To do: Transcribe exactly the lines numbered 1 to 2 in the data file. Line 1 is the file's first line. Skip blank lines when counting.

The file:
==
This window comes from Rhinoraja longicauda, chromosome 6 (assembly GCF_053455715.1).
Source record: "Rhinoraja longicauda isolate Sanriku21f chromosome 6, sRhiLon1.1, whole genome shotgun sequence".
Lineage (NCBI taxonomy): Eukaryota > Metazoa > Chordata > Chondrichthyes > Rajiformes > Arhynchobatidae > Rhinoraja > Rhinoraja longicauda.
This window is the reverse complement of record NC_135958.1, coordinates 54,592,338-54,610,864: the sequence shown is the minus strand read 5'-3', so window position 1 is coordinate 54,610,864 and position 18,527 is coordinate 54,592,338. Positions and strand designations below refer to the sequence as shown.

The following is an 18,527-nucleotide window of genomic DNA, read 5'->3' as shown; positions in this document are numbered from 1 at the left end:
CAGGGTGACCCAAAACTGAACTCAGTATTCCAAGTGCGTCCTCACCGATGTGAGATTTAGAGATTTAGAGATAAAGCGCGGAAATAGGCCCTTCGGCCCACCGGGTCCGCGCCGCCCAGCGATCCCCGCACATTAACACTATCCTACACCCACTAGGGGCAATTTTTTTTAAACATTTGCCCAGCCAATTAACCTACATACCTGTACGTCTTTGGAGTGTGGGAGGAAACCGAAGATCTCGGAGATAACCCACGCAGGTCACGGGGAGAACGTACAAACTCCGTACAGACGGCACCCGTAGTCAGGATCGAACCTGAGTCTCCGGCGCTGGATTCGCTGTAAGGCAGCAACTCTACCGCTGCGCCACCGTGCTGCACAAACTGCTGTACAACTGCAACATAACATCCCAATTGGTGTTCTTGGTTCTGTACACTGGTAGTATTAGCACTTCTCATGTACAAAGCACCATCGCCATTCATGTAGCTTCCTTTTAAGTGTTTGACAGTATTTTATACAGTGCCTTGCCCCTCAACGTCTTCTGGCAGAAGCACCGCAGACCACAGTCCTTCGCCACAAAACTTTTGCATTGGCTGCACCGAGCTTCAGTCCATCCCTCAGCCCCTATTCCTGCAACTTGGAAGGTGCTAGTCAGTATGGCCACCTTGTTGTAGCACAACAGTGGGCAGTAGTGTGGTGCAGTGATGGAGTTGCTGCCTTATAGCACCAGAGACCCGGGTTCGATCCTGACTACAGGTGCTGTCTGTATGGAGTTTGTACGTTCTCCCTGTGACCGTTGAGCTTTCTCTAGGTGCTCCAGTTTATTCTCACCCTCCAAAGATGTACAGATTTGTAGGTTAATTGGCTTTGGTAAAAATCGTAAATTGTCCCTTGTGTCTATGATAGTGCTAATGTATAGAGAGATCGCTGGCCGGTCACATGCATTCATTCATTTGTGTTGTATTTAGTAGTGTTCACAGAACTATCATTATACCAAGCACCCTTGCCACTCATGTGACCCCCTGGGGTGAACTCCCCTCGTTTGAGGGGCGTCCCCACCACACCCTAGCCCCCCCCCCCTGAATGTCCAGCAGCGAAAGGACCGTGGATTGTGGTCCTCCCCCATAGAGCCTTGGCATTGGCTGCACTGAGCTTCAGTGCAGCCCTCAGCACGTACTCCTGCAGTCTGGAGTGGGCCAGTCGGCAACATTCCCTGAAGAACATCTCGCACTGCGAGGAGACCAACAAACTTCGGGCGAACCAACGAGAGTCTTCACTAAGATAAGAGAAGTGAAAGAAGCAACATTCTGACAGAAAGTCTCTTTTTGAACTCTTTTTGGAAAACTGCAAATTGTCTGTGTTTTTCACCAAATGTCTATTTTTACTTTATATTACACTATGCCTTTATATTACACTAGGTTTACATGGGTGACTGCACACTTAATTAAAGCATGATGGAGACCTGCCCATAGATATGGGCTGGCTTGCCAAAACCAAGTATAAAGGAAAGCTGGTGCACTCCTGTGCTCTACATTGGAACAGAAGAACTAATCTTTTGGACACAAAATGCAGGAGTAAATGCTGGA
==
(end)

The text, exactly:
This window comes from Rhinoraja longicauda, chromosome 6 (assembly GCF_053455715.1).
Source record: "Rhinoraja longicauda isolate Sanriku21f chromosome 6, sRhiLon1.1, whole genome shotgun sequence".